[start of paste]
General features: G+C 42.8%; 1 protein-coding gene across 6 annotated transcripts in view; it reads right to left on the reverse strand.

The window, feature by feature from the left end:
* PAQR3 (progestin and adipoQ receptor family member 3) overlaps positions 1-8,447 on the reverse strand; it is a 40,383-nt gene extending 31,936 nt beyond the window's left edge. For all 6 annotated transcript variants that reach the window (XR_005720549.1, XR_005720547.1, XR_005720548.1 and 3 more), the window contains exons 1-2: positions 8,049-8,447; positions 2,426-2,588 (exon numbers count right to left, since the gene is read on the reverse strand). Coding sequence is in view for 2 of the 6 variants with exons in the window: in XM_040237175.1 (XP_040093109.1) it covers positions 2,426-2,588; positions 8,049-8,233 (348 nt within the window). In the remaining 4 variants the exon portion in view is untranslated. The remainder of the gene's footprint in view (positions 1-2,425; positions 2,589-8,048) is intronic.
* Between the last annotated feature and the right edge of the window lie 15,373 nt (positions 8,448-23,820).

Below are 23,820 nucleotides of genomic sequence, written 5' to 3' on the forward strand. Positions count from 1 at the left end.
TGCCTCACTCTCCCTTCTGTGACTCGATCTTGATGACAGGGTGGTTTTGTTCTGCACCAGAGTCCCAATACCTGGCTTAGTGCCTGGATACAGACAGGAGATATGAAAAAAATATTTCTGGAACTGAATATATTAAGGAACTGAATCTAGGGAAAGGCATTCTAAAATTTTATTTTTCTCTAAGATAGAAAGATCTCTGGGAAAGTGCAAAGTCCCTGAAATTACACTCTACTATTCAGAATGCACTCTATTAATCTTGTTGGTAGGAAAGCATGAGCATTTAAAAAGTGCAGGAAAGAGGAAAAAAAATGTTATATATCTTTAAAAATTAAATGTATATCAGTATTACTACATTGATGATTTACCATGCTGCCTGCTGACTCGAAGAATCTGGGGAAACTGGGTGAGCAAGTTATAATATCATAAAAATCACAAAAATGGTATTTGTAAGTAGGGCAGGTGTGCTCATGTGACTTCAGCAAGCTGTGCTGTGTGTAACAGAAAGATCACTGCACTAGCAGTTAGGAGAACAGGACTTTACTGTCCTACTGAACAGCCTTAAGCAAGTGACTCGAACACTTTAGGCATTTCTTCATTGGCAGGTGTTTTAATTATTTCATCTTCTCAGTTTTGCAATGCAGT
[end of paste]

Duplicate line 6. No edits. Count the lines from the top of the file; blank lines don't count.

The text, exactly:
TGCCTCACTCTCCCTTCTGTGACTCGATCTTGATGACAGGGTGGTTTTGTTCTGCACCAGAGTCCCAATACCTGGCTTAGTGCCTGGATACAGACAGGAGATATGAAAAAAATATTTCTGGAACTGAATATATTAAGGAACTGAATCTAGGGAAAGGCATTCTAAAATTTTATTTTTCTCTAAGATAGAAAGATCTCTGGGAAAGTGCAAAGTCCCTGAAATTACACTCTACTATTCAGAATGCACTCTATTAATCTTGTTGGTAGGAAAGCATGAGCATTTAAAAAGTGCAGGAAAGAGGAAAAAAAATGTTATATATCTTTAAAAATTAAATGTATATCAGTATTACTACATTGATGATTTACCATGCTGCCTGCTGACTCGAAGAATCTGGGGAAACTGGGTGAGCAAGTTATAATATCATAAAAATCACAAAAATGGTATTTGTAAGTAGGGCAGGTGTGCTCATGTGACTTCAGCAAGCTGTGCTGTGTGTAACAGAAAGATCACTGCACTAGCAGTTAGGAGAACAGGACTTTACTGTCCTACTGAACAGCCTTAAGCAAGTGACTCGAACACTTTAGGCATTTCTTCATTGGCAGGTGTTTTAATTATTTCATCTTCTCAGTTTTGCAATGCAGT